[0023] For example, a virtual system using popup menus can be used to navigate the controls of a television set in a living room. To scroll down a list, or to move to a different menu, the user would point to different parts of the room, or make various hand gestures. If the room inhabitants are engaged in a conversation, they are likely to make hand gestures that look similar to those used for menu control, without necessarily intending to communicate with the virtual control. The popup menu system does not know the intent of the gestures, and may misinterpret them and perform undesired actions in response.

[0024] As another example, a person watching television in a living room may be having a conversation with someone else, or be moving about to lift a glass, grasp some food, or for other purposes. If a gesture-based television remote control were to interpret every user motion as a possible command, it would execute many unintended commands, and could be very ineffective.

[0025] A third limitation of camera-based input systems is that they cannot determine the force that a user applies to a virtual control, such as a virtual key. In musical applications, force is an important parameter. For instance, a piano key struck gently ought to produce a softer sound than one struck with force. Furthermore, for virtual keyboards used as text input devices, a lack of force information can make it difficult or impossible to distinguish between a finger that strikes the typing surface intentionally and one that approaches it or even touches it without the user intending to do so.

[0026] Systems based on analyzing sound information related to user input gestures can address some of the above problems, but carry other disadvantages. Extraneous sounds that are not intended as commands could be misinterpreted as such. For instance, if a virtual keyboard were implemented solely on the basis of sound information, any unintentional taps on the surface providing the keyboard guide, either by the typist or by someone else, might be interpreted as keystrokes. Also, any other background sound, such as the drone of the engines on an airplane, might interfere with such a device.

[0027] What is needed is a virtual control system and methodology that avoids the above-noted limitations of the prior art. What is further needed is a system and method that improves the reliability of detecting, classifying, and interpreting input events in connection with a virtual keyboard. What is further needed is a system and method that is able to distinguish between intentional user actions and unintentional contact with a virtual keyboard or other electronic device.

SUMMARY OF THE INVENTION

[0028] The present invention combines stimuli detected in two or more sensory domains in order to improve performance and reliability in classifying and interpreting user gestures. Users can communicate with devices by making gestures, either in the air, or in proximity with passive surfaces or objects, and not especially prepared for receiving input. By combining information from stimuli detected in two or more domains, such as auditory and visual stimuli, the present invention reduces the ambiguity of perceived gestures, and provides improved determination of time and location of such user actions. Sensory input are correlated in time and analyzed to determine whether an intended command gesture or action occurred. Domains such as vision and sound are sensitive to different aspects of ambient interference, so that such combination and correlation substantially increases the reliability of detected input.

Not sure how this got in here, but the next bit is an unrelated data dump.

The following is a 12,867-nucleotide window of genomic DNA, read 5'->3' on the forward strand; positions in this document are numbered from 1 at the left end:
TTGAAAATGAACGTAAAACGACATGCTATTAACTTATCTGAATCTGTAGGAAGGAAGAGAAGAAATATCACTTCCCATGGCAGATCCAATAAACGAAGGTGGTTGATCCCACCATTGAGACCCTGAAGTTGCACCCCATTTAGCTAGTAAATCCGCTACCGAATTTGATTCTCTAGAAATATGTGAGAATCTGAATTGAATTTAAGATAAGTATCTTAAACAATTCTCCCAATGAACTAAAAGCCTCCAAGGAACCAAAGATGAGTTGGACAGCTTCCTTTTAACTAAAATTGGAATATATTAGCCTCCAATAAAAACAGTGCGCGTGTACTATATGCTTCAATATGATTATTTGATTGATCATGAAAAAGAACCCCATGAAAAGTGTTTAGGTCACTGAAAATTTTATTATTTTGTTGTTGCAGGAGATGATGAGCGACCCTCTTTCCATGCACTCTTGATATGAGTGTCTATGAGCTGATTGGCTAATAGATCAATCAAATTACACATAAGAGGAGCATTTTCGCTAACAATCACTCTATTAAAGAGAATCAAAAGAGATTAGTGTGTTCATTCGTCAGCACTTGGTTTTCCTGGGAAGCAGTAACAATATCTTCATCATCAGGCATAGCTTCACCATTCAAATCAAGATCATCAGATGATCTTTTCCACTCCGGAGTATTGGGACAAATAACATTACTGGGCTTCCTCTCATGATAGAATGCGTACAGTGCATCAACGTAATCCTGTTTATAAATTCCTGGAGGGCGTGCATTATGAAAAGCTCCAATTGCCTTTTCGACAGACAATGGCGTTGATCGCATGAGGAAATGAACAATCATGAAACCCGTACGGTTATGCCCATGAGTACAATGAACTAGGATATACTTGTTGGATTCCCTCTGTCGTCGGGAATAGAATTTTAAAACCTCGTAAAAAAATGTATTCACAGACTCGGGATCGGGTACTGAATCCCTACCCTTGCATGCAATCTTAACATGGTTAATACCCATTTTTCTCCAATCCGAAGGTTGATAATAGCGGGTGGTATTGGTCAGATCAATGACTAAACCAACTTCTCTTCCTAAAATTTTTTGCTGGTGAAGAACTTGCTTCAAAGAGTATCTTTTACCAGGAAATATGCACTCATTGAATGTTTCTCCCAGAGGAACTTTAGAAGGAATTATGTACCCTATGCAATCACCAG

[0029] In one embodiment, the techniques of the present invention are implemented in a virtual keyboard input system. A typist may strike a surface on which a keyboard pattern is being projected. A virtual keyboard, containing a keystroke detection and interpretation system, combines images from a camera or other visual sensor with sounds detected by an acoustic sensor, in order to determine with high accuracy and reliability whether, when, and where a keystroke has occurred. Sounds are measured through an acoustic or piezoelectric transducer, intimately coupled with the typing surface. Detected sounds may be generated by user action such as, for example, taps on the typing surface, fingers or other styluses sliding on the typing surface, or by any other means that generate a sound potentially having meaning in the context of the device or application.

[0030] Detected sounds (signals) are compared with reference values or waveforms. The reference values or waveforms may be fixed, or recorded during a calibration phase. The sound-based detection system confirms keystrokes detected by the virtual keyboard system when the comparison indicates that the currently detected sound level has exceeded the reference signal level. In addition, the sound-based detection system can inform the virtual keyboard system of the exact time of occurrence of the keystroke, and of the force with which the user's finger, stylus, or other object hit the surface during the keystroke. Force may be determined, for example, based on the amplitude, or by the strength of attack, of the detected sound. In general, amplitude, power, and energy of sound waves sensed by the sound-based detection system are directly related to the energy released by the impact between the finger and the surface, and therefore to the force exerted by the finger. Measurements of amplitude, power, or energy of the sound can be compared to each other, for a relative ranking of impact forces, or to those of sounds recorded during a calibration procedure, in order to determine absolute values of the force of impact.